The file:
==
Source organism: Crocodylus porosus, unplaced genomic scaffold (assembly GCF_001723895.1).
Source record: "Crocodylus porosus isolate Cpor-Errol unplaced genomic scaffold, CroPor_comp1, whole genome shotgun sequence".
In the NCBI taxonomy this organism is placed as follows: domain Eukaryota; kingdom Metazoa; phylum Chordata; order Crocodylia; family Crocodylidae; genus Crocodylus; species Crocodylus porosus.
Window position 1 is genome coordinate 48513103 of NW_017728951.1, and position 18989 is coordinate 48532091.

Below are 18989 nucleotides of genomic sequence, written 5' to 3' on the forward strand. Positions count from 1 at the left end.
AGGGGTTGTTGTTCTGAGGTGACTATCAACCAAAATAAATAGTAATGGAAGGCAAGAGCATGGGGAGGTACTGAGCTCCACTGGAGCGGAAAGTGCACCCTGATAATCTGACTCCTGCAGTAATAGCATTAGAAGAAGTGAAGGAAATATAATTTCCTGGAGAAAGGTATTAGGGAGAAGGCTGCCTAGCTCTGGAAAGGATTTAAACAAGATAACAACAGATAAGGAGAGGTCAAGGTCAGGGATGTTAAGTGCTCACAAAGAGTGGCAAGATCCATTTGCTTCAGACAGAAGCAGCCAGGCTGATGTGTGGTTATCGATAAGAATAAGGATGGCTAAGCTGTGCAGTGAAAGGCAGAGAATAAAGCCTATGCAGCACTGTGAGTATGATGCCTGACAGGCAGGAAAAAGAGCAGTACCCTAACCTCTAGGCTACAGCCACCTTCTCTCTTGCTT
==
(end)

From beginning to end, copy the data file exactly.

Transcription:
Source organism: Crocodylus porosus, unplaced genomic scaffold (assembly GCF_001723895.1).
Source record: "Crocodylus porosus isolate Cpor-Errol unplaced genomic scaffold, CroPor_comp1, whole genome shotgun sequence".
In the NCBI taxonomy this organism is placed as follows: domain Eukaryota; kingdom Metazoa; phylum Chordata; order Crocodylia; family Crocodylidae; genus Crocodylus; species Crocodylus porosus.
Window position 1 is genome coordinate 48513103 of NW_017728951.1, and position 18989 is coordinate 48532091.

Below are 18989 nucleotides of genomic sequence, written 5' to 3' on the forward strand. Positions count from 1 at the left end.
AGGGGTTGTTGTTCTGAGGTGACTATCAACCAAAATAAATAGTAATGGAAGGCAAGAGCATGGGGAGGTACTGAGCTCCACTGGAGCGGAAAGTGCACCCTGATAATCTGACTCCTGCAGTAATAGCATTAGAAGAAGTGAAGGAAATATAATTTCCTGGAGAAAGGTATTAGGGAGAAGGCTGCCTAGCTCTGGAAAGGATTTAAACAAGATAACAACAGATAAGGAGAGGTCAAGGTCAGGGATGTTAAGTGCTCACAAAGAGTGGCAAGATCCATTTGCTTCAGACAGAAGCAGCCAGGCTGATGTGTGGTTATCGATAAGAATAAGGATGGCTAAGCTGTGCAGTGAAAGGCAGAGAATAAAGCCTATGCAGCACTGTGAGTATGATGCCTGACAGGCAGGAAAAAGAGCAGTACCCTAACCTCTAGGCTACAGCCACCTTCTCTCTTGCTT